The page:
In San Benito County, each Deputy Sheriff is trained as a Deputy Coroner. The Investigations Division carries out the duties and responsibilities of the coroner. The coroner has the authority to determine the extent of inquiry into reportable deaths.

Frequently Asked Questions

Why is a body brought to the coroner’s office?
The remains of deceased persons are brought to the Coroner’s Office because California State Law requires the coroner to investigate deaths of persons dying from criminal violence, by accident, by suicide, sudden unexpected deaths (without attending physician), any suspicious or unusual manner, or when the decedent is unidentified.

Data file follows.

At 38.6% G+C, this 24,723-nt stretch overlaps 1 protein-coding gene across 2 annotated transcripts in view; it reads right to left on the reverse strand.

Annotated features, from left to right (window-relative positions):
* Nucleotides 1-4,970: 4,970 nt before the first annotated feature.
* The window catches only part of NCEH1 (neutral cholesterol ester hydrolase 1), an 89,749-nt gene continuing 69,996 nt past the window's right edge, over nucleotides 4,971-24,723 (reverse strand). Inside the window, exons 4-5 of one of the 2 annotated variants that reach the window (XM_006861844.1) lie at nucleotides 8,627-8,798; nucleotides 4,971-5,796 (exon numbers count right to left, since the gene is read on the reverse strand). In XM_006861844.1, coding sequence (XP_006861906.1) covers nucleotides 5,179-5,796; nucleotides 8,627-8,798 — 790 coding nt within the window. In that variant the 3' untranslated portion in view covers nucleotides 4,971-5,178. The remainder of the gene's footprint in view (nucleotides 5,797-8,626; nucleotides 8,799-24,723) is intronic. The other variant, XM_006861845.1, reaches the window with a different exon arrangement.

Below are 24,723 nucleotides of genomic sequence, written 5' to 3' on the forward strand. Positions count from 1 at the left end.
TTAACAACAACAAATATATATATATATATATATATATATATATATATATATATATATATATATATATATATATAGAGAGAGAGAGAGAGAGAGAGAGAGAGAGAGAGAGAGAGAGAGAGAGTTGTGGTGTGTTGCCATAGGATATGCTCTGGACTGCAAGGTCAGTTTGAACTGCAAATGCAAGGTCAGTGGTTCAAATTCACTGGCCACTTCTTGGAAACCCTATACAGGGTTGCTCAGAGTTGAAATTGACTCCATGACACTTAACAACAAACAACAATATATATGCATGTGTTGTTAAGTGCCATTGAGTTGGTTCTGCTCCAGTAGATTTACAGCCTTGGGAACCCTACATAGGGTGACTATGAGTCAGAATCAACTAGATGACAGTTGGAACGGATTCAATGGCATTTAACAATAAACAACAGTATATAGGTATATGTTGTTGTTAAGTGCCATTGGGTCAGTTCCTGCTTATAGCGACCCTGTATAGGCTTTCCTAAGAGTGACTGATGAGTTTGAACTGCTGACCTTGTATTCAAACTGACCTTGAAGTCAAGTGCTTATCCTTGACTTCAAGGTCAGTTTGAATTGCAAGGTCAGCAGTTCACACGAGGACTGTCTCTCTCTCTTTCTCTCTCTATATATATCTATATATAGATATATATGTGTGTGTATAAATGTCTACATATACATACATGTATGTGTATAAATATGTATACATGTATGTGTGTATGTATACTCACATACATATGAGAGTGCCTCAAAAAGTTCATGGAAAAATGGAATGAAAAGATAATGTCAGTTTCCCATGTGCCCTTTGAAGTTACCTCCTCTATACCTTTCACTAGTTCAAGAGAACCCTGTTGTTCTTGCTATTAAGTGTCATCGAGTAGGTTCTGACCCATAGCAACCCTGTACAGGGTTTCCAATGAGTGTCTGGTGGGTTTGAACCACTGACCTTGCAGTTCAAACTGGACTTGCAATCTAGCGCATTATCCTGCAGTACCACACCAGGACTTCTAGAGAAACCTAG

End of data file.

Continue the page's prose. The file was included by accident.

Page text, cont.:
What is an autopsy?
An autopsy is a systematic examination by a Pathologist of the body of a deceased person for the purpose of determining the cause of death. A record is made of the findings including microscopic and toxicology laboratory tests.

When is an autopsy performed?
Not all cases that are transported to the coroner’s office are autopsied. Cases where no “foul play” is suspected and evidence of natural death is present, the coroner will decide whether an autopsy is required.

How will the body be released?
Routinely, the coroner releases the body to a licensed funeral director. The next-of-kin of the decedent should notify a funeral director who will arrange the transportation for the decedent to the funeral home and obtain the necessary documents for burial or cremation.

For additional questions, contact Detective Sergeant Tom Keylon at 831-636-4080 or via email